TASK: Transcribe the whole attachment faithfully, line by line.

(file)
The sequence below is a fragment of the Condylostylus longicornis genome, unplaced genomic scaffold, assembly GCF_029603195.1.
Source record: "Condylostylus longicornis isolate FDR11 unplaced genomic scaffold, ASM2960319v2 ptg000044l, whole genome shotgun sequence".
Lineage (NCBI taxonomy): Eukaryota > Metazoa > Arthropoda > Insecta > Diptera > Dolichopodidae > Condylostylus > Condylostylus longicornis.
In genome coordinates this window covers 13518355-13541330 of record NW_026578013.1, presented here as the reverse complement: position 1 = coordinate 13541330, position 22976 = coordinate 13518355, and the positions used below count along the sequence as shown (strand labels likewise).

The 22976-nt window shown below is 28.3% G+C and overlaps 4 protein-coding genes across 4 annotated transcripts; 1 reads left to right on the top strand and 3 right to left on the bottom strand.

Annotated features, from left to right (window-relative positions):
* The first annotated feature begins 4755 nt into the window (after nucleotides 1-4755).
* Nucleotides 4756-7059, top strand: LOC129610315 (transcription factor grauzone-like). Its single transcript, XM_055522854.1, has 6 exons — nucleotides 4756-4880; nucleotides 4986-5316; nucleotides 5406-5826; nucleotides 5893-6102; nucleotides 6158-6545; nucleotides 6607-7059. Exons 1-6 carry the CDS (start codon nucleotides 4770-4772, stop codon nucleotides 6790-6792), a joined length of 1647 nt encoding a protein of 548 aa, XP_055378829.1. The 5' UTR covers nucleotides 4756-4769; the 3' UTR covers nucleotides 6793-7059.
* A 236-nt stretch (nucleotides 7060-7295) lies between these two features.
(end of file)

The sequence below is a fragment of the Condylostylus longicornis genome, unplaced genomic scaffold, assembly GCF_029603195.1.
Source record: "Condylostylus longicornis isolate FDR11 unplaced genomic scaffold, ASM2960319v2 ptg000044l, whole genome shotgun sequence".
Lineage (NCBI taxonomy): Eukaryota > Metazoa > Arthropoda > Insecta > Diptera > Dolichopodidae > Condylostylus > Condylostylus longicornis.
In genome coordinates this window covers 13518355-13541330 of record NW_026578013.1, presented here as the reverse complement: position 1 = coordinate 13541330, position 22976 = coordinate 13518355, and the positions used below count along the sequence as shown (strand labels likewise).

The 22976-nt window shown below is 28.3% G+C and overlaps 4 protein-coding genes across 4 annotated transcripts; 1 reads left to right on the top strand and 3 right to left on the bottom strand.

Annotated features, from left to right (window-relative positions):
* The first annotated feature begins 4755 nt into the window (after nucleotides 1-4755).
* Nucleotides 4756-7059, top strand: LOC129610315 (transcription factor grauzone-like). Its single transcript, XM_055522854.1, has 6 exons — nucleotides 4756-4880; nucleotides 4986-5316; nucleotides 5406-5826; nucleotides 5893-6102; nucleotides 6158-6545; nucleotides 6607-7059. Exons 1-6 carry the CDS (start codon nucleotides 4770-4772, stop codon nucleotides 6790-6792), a joined length of 1647 nt encoding a protein of 548 aa, XP_055378829.1. The 5' UTR covers nucleotides 4756-4769; the 3' UTR covers nucleotides 6793-7059.
* A 236-nt stretch (nucleotides 7060-7295) lies between these two features.